No, a sentient life wouldn't be able to have advanced technology without an appendage (unless it has magic)
I want to give you an animal on earth that is very smart yet doesn't have any limbs to manipulate its environment: dolphins.
Now imagine dolphins on land. Without any appendages dolphins can only move things by biting it with its mouth or nudging it with its body. It wouldn't be able to use a spear, stone, or stick because it can't move it effectively (a dolphin's neck isn't exactly flexible). So dolphins on land cannot make any advanced tools. Even if somehow they are able to manipulate fire (that they got from lightning), they can't craft anything. On top of that, animals with appendages move faster than those without. The dolphins are going to get murdered.
3 dolphins are trying to forge metal. One dolphin is using its head and mouth to hammer, another is keeping the fire alive by nudging wood to the fire, and the third holding the metal with a stick attached being held by its mouth so it doesn't fall of. It would fail.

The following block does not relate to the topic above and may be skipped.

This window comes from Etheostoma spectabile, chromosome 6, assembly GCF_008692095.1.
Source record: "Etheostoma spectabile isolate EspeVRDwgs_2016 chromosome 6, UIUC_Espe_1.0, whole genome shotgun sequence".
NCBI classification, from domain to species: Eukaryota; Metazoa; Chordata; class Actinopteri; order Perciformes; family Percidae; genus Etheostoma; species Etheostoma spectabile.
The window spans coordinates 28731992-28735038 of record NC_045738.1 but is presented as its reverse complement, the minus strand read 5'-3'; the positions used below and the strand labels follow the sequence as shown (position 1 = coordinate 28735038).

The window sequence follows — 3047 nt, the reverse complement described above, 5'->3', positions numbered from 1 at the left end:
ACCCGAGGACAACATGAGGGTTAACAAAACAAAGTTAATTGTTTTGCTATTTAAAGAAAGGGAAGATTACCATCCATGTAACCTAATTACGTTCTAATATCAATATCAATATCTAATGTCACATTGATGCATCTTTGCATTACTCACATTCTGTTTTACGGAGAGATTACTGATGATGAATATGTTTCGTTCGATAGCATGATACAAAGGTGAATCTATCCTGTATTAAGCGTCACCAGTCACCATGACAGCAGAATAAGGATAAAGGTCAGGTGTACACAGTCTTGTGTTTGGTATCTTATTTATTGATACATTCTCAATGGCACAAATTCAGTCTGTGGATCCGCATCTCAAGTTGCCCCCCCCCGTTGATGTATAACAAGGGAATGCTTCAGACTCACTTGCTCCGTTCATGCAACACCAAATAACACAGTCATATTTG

Now, in their natural habitats which is underwater, advanced tech wouldn't be available because there is no consistent source of fire.
Appendages are any sort of body parts that are flexible thus able to manipulate the environment. So all limbs are appendages because they can move in a flexible way, even though it can't hold things. (For example, an elephant using its feet to knock down trees.)
I count snakes as having an appendage because their tail and mouth can each hold a different item, so technicaly they can smash 2 rocks together to make fire.